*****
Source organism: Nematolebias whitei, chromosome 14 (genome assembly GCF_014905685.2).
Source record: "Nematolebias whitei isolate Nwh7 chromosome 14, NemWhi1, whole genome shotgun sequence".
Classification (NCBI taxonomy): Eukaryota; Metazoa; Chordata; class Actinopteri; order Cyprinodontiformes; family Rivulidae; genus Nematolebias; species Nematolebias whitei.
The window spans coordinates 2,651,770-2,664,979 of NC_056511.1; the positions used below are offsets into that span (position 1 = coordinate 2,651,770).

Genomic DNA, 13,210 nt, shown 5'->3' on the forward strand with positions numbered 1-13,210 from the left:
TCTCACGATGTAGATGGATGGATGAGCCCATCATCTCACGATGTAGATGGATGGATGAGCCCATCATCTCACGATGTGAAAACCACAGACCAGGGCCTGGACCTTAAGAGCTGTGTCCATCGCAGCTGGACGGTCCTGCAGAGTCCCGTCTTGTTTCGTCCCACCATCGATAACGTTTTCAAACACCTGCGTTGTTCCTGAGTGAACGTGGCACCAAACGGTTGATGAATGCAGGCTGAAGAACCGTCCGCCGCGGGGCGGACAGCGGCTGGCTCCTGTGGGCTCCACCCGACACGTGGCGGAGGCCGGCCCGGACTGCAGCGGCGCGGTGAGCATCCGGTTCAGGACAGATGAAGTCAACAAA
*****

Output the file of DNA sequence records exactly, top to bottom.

Source organism: Nematolebias whitei, chromosome 14 (genome assembly GCF_014905685.2).
Source record: "Nematolebias whitei isolate Nwh7 chromosome 14, NemWhi1, whole genome shotgun sequence".
Classification (NCBI taxonomy): Eukaryota; Metazoa; Chordata; class Actinopteri; order Cyprinodontiformes; family Rivulidae; genus Nematolebias; species Nematolebias whitei.
The window spans coordinates 2,651,770-2,664,979 of NC_056511.1; the positions used below are offsets into that span (position 1 = coordinate 2,651,770).

Genomic DNA, 13,210 nt, shown 5'->3' on the forward strand with positions numbered 1-13,210 from the left:
TCTCACGATGTAGATGGATGGATGAGCCCATCATCTCACGATGTAGATGGATGGATGAGCCCATCATCTCACGATGTGAAAACCACAGACCAGGGCCTGGACCTTAAGAGCTGTGTCCATCGCAGCTGGACGGTCCTGCAGAGTCCCGTCTTGTTTCGTCCCACCATCGATAACGTTTTCAAACACCTGCGTTGTTCCTGAGTGAACGTGGCACCAAACGGTTGATGAATGCAGGCTGAAGAACCGTCCGCCGCGGGGCGGACAGCGGCTGGCTCCTGTGGGCTCCACCCGACACGTGGCGGAGGCCGGCCCGGACTGCAGCGGCGCGGTGAGCATCCGGTTCAGGACAGATGAAGTCAACAAA